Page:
There has to be a better way to grade

Published 8:39 pm Thursday, September 20, 2018

School accountability ratings are a difficult-to-understand, complicated way to measure school performance. A to F ratings sound simple enough, until you see all the behind-the-scenes machinations required to generate the ratings.

The state Board of Education’s decision not to approve the A to F ratings that had already been released to school districts and the media just made it worse.

Districts were expecting to see their letter grades approved by the state board on Thursday. The ratings had been given to school leaders and the press earlier this week. But the board balked, saying it needed more time to study the information.

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It is expected that the letter grades will be approved in October, and there is the potential that some grades could change. Under the ratings scheduled to be released Thursday, more schools in the state would fall a letter grade than would improve due to ratings last year that were artificially high, according to The Associated Press.

Chief Accountability Officer Paula Vanderford said there would have been 21 failing districts last year if schools hadn’t been allowed to pick an easier standard from the year before, AP reported.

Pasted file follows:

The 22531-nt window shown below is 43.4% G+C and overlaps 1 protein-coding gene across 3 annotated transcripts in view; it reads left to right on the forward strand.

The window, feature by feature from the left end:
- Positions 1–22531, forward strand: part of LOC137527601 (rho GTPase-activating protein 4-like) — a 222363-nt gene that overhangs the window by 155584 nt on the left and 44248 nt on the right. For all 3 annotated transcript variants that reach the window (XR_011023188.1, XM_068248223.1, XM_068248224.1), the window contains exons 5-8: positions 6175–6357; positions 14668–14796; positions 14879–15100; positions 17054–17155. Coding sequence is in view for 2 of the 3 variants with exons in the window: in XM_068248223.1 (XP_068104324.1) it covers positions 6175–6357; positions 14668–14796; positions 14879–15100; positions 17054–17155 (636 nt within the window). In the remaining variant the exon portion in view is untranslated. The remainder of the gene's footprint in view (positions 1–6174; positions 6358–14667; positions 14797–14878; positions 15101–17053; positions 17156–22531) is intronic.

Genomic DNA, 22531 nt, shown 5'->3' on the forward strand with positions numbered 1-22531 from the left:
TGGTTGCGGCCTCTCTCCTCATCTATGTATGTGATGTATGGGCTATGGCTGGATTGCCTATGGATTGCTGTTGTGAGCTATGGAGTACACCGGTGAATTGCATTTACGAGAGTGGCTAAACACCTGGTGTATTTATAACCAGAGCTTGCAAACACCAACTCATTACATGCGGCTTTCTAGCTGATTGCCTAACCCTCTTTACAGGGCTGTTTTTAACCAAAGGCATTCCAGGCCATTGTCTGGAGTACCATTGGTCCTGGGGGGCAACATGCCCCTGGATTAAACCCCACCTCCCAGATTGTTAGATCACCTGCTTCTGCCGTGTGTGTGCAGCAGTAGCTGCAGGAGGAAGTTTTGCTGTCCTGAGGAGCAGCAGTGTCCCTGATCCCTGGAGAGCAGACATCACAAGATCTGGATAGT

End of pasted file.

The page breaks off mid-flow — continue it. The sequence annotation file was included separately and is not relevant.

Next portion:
State officials realized this year that high schools would end up with dismal ratings, and the board voted to reset high school grading levels, according to AP. However, because such a reset mandates a certain number of districts get each grade, that provoked protests that the board was automatically failing some districts, AP reported.

The whole thing is a big mess that leaves parents unsure of how their child’s school is actually performing. If you dig deeper than the letter grades, you will find what percentage of a particular school is proficient in testing areas like math and reading. Those numbers may be a better barometer of how schools are performing. If schools are improving or “growing” is also a good indication of performance.

The system as we know it is flawed, and school leaders know it. We understand the need to assign some sort of score to a school as a means of accountability, but the mess we have now does a poor job and leaves parents, school districts and the general public confused.

There has to be a better way.